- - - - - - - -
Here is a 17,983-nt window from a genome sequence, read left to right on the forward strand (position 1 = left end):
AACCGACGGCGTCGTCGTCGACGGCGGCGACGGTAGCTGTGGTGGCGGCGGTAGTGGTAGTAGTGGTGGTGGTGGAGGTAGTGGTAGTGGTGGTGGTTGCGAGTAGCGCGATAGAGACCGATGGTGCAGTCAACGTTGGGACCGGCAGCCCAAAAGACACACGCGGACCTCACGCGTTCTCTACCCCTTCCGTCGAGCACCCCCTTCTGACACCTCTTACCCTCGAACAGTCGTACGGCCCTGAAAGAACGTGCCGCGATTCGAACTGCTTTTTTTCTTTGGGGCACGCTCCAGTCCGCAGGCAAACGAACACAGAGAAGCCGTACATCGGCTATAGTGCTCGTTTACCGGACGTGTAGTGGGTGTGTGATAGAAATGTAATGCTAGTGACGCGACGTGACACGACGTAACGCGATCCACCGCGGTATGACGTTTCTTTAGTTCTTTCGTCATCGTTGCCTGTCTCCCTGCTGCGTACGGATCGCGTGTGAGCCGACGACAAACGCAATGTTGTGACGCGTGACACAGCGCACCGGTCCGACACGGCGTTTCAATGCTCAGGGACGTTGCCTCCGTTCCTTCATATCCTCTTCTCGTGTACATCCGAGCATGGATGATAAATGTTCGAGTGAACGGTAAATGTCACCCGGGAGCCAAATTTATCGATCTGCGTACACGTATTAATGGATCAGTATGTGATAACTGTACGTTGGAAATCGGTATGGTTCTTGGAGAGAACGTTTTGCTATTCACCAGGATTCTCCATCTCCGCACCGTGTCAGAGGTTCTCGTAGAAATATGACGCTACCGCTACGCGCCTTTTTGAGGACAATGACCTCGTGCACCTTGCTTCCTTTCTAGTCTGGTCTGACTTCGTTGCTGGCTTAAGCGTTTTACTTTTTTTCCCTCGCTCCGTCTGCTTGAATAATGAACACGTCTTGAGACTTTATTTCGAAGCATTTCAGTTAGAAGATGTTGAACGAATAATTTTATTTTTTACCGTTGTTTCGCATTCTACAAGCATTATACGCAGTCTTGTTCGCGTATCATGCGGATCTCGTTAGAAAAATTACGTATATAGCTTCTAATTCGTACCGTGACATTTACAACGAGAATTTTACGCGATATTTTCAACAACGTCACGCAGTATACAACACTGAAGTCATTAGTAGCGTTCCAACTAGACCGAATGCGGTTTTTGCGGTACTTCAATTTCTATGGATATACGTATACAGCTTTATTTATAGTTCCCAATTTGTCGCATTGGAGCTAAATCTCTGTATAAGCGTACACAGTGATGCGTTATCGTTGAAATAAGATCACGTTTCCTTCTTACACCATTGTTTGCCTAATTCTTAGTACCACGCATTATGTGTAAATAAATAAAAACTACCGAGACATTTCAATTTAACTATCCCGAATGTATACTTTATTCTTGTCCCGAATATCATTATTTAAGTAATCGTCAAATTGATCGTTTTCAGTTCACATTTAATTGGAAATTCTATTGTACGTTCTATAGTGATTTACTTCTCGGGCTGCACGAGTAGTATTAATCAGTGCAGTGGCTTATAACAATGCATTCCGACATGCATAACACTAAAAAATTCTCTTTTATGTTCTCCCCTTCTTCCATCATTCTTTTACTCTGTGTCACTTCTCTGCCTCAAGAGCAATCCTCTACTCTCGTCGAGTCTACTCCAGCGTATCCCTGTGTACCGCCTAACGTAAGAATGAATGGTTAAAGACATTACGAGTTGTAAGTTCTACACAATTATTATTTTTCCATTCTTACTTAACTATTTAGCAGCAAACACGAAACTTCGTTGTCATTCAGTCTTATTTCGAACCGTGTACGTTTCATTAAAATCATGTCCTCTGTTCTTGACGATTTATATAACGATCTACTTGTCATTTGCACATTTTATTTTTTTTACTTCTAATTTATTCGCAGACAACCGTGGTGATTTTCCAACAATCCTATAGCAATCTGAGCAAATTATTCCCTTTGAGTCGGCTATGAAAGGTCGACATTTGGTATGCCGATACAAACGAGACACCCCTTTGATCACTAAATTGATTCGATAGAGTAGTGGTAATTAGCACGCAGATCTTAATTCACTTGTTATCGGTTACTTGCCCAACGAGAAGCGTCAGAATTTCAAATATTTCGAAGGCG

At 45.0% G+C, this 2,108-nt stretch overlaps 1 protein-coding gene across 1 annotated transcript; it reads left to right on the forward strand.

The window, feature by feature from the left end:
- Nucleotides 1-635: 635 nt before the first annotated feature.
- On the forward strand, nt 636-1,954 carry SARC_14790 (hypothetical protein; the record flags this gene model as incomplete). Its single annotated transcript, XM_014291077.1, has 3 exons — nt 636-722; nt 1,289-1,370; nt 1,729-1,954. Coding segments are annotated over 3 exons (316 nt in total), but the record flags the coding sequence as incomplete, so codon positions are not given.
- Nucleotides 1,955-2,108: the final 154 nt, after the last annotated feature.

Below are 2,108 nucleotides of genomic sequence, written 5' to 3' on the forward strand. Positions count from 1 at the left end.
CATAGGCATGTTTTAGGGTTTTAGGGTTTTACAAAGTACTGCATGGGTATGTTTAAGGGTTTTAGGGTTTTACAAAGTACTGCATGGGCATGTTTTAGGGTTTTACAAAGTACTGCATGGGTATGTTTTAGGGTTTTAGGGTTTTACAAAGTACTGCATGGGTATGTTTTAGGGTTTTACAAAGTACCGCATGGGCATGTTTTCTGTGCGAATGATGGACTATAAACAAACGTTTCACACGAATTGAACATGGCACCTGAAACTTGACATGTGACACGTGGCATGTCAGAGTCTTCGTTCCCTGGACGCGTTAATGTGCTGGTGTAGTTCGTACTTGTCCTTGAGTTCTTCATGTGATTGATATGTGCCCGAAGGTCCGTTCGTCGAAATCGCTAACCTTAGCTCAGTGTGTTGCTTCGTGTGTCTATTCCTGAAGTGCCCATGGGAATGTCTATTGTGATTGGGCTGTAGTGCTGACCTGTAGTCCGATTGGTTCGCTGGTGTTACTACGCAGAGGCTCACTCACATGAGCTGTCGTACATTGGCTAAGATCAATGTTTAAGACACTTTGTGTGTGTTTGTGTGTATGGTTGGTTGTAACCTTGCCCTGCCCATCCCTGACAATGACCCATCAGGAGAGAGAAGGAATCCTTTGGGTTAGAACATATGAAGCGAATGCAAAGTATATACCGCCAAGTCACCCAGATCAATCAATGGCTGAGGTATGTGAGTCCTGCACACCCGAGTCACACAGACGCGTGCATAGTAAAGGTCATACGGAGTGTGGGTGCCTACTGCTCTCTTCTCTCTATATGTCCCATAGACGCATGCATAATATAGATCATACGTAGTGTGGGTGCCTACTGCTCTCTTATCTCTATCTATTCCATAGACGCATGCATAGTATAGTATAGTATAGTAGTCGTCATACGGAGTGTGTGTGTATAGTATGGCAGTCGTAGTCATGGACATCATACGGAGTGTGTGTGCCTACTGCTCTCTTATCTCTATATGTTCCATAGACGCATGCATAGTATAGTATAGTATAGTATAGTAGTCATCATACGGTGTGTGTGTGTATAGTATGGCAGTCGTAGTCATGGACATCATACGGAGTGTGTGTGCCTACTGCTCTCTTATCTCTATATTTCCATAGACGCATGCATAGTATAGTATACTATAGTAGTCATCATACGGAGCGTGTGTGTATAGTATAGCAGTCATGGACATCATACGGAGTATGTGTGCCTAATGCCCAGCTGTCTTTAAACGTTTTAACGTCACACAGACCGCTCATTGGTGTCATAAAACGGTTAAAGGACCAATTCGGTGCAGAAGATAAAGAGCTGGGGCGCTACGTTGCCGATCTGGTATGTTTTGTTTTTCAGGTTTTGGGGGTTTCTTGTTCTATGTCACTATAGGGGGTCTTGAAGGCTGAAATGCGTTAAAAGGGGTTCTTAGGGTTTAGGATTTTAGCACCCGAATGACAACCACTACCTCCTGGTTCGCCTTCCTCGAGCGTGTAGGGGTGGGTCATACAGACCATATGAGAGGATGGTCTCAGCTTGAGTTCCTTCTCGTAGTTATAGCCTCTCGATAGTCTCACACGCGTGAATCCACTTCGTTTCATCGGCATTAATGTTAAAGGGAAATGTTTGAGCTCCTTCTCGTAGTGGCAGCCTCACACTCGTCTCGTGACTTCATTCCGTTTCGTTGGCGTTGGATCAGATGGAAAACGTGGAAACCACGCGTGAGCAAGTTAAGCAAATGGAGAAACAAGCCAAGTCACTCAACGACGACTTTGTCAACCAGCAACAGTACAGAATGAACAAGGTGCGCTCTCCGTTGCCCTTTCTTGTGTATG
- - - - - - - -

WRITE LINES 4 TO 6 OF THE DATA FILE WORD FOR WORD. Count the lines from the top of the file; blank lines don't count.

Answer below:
The window, feature by feature from the left end:
- Nucleotides 1-635: 635 nt before the first annotated feature.
- On the forward strand, nt 636-1,954 carry SARC_14790 (hypothetical protein; the record flags this gene model as incomplete). Its single annotated transcript, XM_014291077.1, has 3 exons — nt 636-722; nt 1,289-1,370; nt 1,729-1,954. Coding segments are annotated over 3 exons (316 nt in total), but the record flags the coding sequence as incomplete, so codon positions are not given.